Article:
2010 Student Research Conference:
23rd Annual Student Research Conference

All She Wanted Was A Rose: A Feminist Reading of Faulkner's "A Rose For Emily"
Jessica M. Jenkot
Dr. Hena Ahmad, Faculty Mentor

William Faulkner's story "A Rose For Emily" (1930), recounts the life of a woman, but in it, the woman does not speak. Instead, a third-person narrator weaves together details about the woman, Emily Grierson, that bring her to life. The narrator, perhaps a town member, often refers to a collective us or our, the narrator's thoughts thus reflecting those of the society. This voice speaks with sexist stereotypes, like inequality, that were common when the story took place. This paper argues that the perspective of the third-person voice of society serves to objectify Emily as a helpless victim, without self and agency, and as a woman with her fate sealed, despite the fact that in reality, Emily is an independent, functional member of society.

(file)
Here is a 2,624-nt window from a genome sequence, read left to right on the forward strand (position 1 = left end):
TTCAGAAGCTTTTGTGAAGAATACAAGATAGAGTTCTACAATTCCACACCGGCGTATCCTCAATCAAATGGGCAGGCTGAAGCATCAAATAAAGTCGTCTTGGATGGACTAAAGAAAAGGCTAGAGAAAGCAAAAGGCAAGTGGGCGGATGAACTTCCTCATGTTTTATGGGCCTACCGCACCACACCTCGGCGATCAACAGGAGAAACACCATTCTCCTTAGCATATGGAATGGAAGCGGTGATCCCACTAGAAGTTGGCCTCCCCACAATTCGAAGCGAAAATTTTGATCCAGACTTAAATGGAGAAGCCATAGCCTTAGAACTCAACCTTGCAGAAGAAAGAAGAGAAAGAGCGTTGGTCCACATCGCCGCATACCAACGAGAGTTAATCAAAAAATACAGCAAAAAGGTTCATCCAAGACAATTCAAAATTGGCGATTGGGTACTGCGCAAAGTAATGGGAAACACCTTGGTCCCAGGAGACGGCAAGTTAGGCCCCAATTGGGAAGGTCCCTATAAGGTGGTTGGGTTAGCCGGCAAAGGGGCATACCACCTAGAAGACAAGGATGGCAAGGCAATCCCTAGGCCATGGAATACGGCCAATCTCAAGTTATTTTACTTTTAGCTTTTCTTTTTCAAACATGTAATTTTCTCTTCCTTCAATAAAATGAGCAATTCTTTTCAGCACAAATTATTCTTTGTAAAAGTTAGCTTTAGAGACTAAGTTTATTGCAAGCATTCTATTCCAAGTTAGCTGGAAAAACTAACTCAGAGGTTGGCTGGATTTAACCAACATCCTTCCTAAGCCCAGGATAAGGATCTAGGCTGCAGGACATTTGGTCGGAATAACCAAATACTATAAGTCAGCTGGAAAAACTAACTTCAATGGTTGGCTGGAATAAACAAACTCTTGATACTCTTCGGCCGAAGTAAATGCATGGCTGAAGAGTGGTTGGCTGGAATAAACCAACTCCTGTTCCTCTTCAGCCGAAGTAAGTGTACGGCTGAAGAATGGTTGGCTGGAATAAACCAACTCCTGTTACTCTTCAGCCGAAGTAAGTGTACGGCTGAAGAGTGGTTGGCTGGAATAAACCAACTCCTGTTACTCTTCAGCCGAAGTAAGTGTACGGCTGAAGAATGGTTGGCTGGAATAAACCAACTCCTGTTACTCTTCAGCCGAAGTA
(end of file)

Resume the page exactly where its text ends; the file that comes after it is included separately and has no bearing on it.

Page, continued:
Keywords: woman, oppression, sexism, Faulkner, Feminism


Presentation Type: Oral Paper

Session: 13-5
Location: VH 1304
Time: 9:00

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